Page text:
The Right to Light in the UK is based on the Ancient Lights law and is a common law matter. Due to the complexity of Right to Light assessment methods, local Planning Authorities do not get involved in Right to Light matters. Instead, the planning system uses BRE sunlight and daylight calculations to assess impact of proposed developments and protect levels of light available to existing properties. Confused? Let’s look at it in more detail.
Right to Light in law
The idea of protecting ‘right to light’ originates from ancient times and it was established in common law as Right to Light. The purpose of this law is to protect certain level of daylight available to windows in existing buildings. The law, as it currently stands, is very clear in terms of determining whether a window is protected under the right. However, certain ambiguities exist when it comes to establishing how much of the light is actually protected.
45 Degree Rule and Planning Permission
Most planning departments will attempt to protect the light available to properties potentially affected by a proposed development by drawing a 45 degree line from the centre of the neighbouring buildings’ windows. It is then assumed that as long as the new development is localised below the 45 degree line – any potential loss of light caused by the proposal should not be a concern. The 45 degree rule is often used to assess planning applications but it is not used in legal Right to Light cases (just to add more confusion). Court cases are based on much more robust Right to Light calculation methods which are very different from planning application assessments. Therefore, there are many building projects that managed to secure planning permission but have been later ruled illegal due to a Right to Light infringement.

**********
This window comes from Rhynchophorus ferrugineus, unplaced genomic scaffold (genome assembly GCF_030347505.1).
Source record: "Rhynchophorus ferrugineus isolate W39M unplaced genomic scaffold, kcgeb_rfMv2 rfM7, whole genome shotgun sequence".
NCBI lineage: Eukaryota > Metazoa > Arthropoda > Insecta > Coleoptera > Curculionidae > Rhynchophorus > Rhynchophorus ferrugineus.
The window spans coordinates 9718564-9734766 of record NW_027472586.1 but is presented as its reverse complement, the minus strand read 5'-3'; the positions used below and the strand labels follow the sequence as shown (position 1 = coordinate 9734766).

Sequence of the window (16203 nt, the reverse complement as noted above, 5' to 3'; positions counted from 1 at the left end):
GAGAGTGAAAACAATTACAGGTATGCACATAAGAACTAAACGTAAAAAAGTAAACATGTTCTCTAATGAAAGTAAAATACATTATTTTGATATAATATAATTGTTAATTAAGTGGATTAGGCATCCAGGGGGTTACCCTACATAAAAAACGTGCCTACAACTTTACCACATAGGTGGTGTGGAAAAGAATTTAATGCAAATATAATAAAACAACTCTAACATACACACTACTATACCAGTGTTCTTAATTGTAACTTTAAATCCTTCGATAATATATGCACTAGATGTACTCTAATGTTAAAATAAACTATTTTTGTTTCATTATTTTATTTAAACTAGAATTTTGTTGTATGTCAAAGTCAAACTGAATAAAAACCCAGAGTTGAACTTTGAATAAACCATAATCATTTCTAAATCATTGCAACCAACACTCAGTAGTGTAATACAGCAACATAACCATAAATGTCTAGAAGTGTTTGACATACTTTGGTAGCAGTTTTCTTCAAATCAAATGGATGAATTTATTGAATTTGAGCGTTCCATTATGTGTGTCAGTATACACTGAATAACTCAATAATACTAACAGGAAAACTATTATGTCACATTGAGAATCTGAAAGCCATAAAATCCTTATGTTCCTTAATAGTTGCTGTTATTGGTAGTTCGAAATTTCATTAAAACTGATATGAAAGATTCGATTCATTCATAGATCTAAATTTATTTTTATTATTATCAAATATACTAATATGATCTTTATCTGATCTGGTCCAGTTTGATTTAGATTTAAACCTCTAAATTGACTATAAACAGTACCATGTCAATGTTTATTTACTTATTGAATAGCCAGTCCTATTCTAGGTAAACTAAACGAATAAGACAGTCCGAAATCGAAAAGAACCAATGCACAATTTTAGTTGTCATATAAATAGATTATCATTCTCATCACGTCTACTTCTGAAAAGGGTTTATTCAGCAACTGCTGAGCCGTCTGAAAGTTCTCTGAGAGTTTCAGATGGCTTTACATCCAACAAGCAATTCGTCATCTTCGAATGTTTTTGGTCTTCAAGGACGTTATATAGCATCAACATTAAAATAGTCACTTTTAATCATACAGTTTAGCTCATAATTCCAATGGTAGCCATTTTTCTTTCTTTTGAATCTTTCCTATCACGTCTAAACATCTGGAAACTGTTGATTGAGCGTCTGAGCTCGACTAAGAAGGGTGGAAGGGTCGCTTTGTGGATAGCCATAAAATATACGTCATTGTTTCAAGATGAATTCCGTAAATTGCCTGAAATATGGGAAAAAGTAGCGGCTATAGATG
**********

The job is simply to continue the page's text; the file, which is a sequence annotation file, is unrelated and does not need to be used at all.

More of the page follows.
Right to Light Calculation Methods
Generally accepted as the most appropriate way to measure light levels in Right to Light legal cases is the so called 50/50 rule. The rule involves calculating the percentage of a room’s area which can receive adequate light. The calculations are undertaken at a working plane of 850mm above the floor level. A point on the working plane is considered adequately lit if it can receive at least 0.2% of the total illumination received from the sky. An injury is generally deemed to be caused where the area of a room receiving light from at least 0.2% of the sky is reduced to less than 50% to 55%.
Right to Light in Architectural Practice
Right to Light matters can cause a concern and bring a degree of uncertainty to a building project. We work with clients, property owners, developers and surveyors to identify a suitable design strategy and maximise the potential of development opportunities at early stages of the design process.
Contact our team of architectural designers and we would be happy to help you.